Payment Options

Payment plans (click to enlarge)

The payment options are a mix of fixed monthly plans and what is essentially pay-as-you-go. In this, it very much resembles the types of tariff options offered by cellphone / mobile phone operators.

By default, every new user on Kitely gets a free account. This gives them 2 hours a month access and a “world” (region) of their own if they wish to create one. With this option, additional time in-world is gained through the purchase of Kitely Credits (KCs), which can be brought via PayPal in packs starting at $5 for 1,000. KCs can then be used at the rate of 1 KC per minute of in-world time so a $5 pack can give you an additional 16 hours in-world per month.

The payment plans start from $5 a month. This gives you 20 hours of in-world time, two worlds to use and 300 Kitely Credits a month. The latter can be used to pay for additional in-world time over the allotted 20 hours at the rate of 1 KC per minute (if not used elsewhere), giving you a potential total of 25 hours of in-world time (20+(300/60=)5).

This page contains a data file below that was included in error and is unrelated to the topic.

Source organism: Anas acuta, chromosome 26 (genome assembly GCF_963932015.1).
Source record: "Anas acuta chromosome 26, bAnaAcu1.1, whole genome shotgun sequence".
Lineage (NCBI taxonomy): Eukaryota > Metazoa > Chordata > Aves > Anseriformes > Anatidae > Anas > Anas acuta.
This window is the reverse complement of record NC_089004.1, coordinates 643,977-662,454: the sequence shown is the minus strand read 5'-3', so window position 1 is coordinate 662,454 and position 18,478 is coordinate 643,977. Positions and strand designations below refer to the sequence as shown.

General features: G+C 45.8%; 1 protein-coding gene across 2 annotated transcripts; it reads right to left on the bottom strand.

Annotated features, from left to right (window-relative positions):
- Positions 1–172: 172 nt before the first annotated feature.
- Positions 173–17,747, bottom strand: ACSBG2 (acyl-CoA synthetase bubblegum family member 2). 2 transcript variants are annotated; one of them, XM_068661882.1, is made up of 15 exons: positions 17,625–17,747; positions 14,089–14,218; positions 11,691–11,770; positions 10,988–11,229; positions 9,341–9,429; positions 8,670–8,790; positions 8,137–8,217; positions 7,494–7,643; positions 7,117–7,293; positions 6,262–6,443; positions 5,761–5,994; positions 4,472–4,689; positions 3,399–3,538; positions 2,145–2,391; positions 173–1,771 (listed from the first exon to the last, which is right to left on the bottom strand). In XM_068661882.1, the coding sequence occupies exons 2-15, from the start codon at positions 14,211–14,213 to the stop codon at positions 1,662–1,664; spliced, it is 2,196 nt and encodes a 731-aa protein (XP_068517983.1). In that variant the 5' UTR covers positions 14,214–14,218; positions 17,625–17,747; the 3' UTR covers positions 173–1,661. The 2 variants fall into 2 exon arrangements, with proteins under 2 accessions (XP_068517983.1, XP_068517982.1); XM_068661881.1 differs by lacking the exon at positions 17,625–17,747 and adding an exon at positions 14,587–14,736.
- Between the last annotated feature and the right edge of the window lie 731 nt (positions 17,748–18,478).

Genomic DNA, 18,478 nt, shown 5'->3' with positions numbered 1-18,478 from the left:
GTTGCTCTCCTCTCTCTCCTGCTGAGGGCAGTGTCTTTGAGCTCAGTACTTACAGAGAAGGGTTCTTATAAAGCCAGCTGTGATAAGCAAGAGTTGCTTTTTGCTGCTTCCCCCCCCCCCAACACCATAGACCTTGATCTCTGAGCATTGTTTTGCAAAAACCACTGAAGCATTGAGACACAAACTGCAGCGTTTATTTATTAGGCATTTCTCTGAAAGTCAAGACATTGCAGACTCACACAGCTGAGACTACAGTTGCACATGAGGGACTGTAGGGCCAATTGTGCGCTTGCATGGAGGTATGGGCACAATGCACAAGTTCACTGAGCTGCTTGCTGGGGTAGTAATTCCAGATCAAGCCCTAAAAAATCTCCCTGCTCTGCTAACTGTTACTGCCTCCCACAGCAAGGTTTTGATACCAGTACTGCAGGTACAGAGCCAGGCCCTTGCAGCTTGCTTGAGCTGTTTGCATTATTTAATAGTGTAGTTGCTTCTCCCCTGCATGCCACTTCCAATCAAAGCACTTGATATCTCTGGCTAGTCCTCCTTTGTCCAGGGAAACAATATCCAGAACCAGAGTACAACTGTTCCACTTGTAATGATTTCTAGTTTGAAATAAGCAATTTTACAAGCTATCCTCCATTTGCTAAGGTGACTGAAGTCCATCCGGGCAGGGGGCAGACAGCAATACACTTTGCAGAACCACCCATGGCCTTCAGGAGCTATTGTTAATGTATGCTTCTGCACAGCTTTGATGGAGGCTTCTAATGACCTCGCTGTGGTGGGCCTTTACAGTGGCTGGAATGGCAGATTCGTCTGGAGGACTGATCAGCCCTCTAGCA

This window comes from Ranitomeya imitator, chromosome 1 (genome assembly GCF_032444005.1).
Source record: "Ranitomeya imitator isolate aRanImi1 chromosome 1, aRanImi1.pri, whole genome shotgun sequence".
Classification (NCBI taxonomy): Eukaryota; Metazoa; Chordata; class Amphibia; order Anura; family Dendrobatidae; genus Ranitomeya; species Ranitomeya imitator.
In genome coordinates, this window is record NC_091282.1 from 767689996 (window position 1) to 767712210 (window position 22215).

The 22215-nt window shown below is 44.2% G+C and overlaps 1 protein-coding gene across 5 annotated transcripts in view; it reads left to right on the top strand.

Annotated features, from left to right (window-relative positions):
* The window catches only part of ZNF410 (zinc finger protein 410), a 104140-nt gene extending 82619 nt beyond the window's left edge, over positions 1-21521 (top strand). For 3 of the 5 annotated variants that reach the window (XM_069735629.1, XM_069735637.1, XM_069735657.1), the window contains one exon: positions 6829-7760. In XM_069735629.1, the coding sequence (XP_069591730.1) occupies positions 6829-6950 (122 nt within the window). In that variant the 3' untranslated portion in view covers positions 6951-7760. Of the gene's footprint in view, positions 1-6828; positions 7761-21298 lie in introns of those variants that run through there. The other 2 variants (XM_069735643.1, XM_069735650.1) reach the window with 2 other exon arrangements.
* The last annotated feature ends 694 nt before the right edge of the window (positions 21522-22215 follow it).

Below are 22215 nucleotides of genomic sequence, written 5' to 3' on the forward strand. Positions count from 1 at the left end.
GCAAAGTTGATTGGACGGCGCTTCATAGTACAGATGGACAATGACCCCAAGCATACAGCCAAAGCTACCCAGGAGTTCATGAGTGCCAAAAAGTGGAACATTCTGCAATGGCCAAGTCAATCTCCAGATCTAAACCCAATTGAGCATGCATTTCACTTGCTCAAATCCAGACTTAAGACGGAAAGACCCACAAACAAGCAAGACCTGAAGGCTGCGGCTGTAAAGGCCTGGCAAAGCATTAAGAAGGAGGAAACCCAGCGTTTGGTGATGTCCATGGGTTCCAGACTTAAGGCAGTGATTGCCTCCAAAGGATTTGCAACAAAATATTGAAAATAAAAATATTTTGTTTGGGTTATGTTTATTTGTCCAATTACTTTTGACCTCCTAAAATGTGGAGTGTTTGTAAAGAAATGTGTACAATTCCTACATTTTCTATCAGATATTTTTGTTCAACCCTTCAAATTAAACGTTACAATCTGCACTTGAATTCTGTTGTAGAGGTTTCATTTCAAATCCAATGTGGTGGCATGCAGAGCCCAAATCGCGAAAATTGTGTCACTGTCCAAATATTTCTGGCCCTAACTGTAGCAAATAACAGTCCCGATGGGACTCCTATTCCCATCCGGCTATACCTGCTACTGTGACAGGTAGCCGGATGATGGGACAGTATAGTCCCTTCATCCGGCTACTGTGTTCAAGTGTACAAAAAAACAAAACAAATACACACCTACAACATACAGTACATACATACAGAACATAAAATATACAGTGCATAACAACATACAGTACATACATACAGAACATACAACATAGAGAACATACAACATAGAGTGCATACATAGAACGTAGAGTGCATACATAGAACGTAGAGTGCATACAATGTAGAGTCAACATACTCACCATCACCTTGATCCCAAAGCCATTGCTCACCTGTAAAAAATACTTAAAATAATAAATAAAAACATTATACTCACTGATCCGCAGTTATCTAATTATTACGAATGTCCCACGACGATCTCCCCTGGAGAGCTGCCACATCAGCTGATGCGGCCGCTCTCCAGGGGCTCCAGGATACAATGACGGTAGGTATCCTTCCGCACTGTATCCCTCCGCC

World owners can also define who pays when you visit their worlds – you or them. By default it is you – but to encourage visitors, some worlds are set so that time spent visiting is deducted from the world owner’s KC balance, leaving the balances of any visitors unchanged (so it’s essentially “free” access to the world). Users can also “earn” free time through encouraging those new to Kitely to sign-up and visit their world for 5 minutes or more prior to visiting anywhere else. For every new user who does this, the world owner gains 200 minutes of in-world time.

Finally, as well as the default world available with each payment option, you can also purchase as many additional worlds as you require at the rate of 1 KC per day for each world you require.


Three options for sign-up to Kitely are available: Facebook, Twitter and E-mail. All three require a valid e-mail address for account validation purposes. The sign-up process is essentially the same for all three: you define your preferred avatar name and gender, provide your e-mail address & accept the Kitely ToS (available to read from the bottom of the website). If you use either Facebook or Twitter, then your credentials from these are used to verify you when logging-in to the system. If you are using the E-mail option, you’ll need to use the e-mail address you supply and password when logging-in.

There are a few points of note with the sign-up / log-in process:

  • If you have both a Twitter and Facebook account, you can have them linked, allowing you an either / or option to log-in to Kitely – useful if either Facebook or Twitter has a major hiccup
  • If you log-in using Facebook, you’ll see your Facebook Friends and Facebook Groups; when you log-in via Twitter, you’ll see Twitter Followers and Twitter Lists